Then some stood up and gave this false testimony against him: “We heard him say, ‘I will destroy this temple made with human hands and in three days will build another, not made with hands.’” Yet even then their testimony did not agree.
Then the high priest stood up before them and asked Jesus, “Are you not going to answer? What is this testimony that these men are bringing against you?” But Jesus remained silent and gave no answer.
Again the high priest asked him, “Are you the Messiah, the Son of the Blessed One?”
“I am,” said Jesus. “And you will see the Son of Man sitting at the right hand of the Mighty One and coming on the clouds of heaven.”
The high priest tore his clothes. “Why do we need any more witnesses?” he asked. “You have heard the blasphemy. What do you think?”
They all condemned him as worthy of death. Then some began to spit at him; they blindfolded him, struck him with their fists, and said, “Prophesy!” And the guards took him and beat him” Mark 14: 53 – 65.
John and the disciples ran from the garden. Jesus stopped them from defending him with violence at that moment. The odds were in the soldiers’ favor and he didn’t want his disciples to be imprisoned or die. He had a better plan for them.
Jesus didn’t defend himself against the false accusers. He also knew what the High Priest’s response would be when he admitted that he was the Messiah and the Son of God. The silence and the testimony were part of God’s plan for Jesus. It was his time to die.
Jesus could have escaped or somehow avoided capture. He had at other times according to Gospel accounts. He knew it was time for him to fulfill his purpose – God’s will for his life. Jesus had performed miracles. He had taught many truths. He changed the way the Jews had looked at the Law, the Commandments and the Scriptures. The good he did and the lessons he taught were not his purpose. He did this to prove that he was who he claimed to be when the High Priest asked.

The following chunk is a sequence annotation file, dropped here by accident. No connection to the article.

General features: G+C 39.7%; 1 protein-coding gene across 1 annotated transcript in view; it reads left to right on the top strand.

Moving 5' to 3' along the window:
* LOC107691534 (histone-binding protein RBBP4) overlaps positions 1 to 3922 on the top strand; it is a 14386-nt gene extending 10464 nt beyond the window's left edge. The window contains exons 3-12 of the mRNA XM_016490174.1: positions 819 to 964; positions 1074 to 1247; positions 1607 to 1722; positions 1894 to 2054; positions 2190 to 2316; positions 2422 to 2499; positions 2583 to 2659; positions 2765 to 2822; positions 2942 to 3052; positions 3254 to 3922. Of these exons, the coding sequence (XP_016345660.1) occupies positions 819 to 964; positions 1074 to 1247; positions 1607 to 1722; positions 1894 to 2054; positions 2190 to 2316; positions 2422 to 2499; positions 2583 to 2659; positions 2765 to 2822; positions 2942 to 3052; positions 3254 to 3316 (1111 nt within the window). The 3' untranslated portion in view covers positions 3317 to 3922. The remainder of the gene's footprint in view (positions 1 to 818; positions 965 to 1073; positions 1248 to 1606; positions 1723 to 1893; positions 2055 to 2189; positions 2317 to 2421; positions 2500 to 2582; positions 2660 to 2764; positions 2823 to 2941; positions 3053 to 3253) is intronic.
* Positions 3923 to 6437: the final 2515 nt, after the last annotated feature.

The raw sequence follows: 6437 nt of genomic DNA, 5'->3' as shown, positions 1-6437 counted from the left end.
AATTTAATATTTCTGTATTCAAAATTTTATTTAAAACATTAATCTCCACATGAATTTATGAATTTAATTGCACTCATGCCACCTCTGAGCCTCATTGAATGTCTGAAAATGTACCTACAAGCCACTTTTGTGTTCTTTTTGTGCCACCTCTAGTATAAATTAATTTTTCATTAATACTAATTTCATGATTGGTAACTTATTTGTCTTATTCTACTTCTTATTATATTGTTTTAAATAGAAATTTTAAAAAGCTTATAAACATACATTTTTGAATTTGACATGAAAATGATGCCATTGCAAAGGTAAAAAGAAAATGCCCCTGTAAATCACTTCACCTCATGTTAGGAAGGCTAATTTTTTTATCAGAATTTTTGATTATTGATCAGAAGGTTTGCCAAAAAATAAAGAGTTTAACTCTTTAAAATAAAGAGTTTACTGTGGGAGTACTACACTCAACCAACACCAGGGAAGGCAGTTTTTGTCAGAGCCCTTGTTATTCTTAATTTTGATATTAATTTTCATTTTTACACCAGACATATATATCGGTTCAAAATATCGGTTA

People are still holding court against Jesus. Falsely accusing him of being just another good teacher or philosopher, comparing him to Mohammed, Confucius and other religious leaders.
What about us? Do we believe the evidence Jesus presents? Do we agree with the High Priest who calls Jesus’ claims blasphemy?
If you agree with Jesus, your purpose is like the disciples – to love God with all your being and to love others, friend or foe, as much as you love yourself. But it doesn’t stop there. He also told his disciples to go into the world and teach what he taught.
What did Jesus teach? He taught things like John 6:35. Speaking of himself, he said, “I am the bread of life…” and “I am the good shepherd…” and “I am the way and the truth and the life. No one comes to the Father except through me.”
To teach what Jesus taught and wants us to teach will offend many. It will sound religious and bigoted. Jesus did not teach religion, but a relationship (John 17:23) and he commanded his disciples to take the truth to all people (Matthew 28: 18-20), so all who believe can know their identity and purpose in life (John 10:10).
It is time to defend Jesus, but not militantly or with condemnation. We are to defend Jesus’ Truth with our lives because we love God with all our being and all others, no matter their lifestyle, religion, nationality, creed or race. Jesus’ purpose was to be the sinless sacrifice for all of us (John 3:16 – 18).
I write about what I'm thinking or what I've imagined in an effort to regain that childhood imagination and marry with my many years of real experiences. I'm getting better at it the more I write.I am a published author of two romantic intrigue novels.My books can be found at Amazon.com or if you want a personalized copy, by emailing me at firstname.lastname@example.org.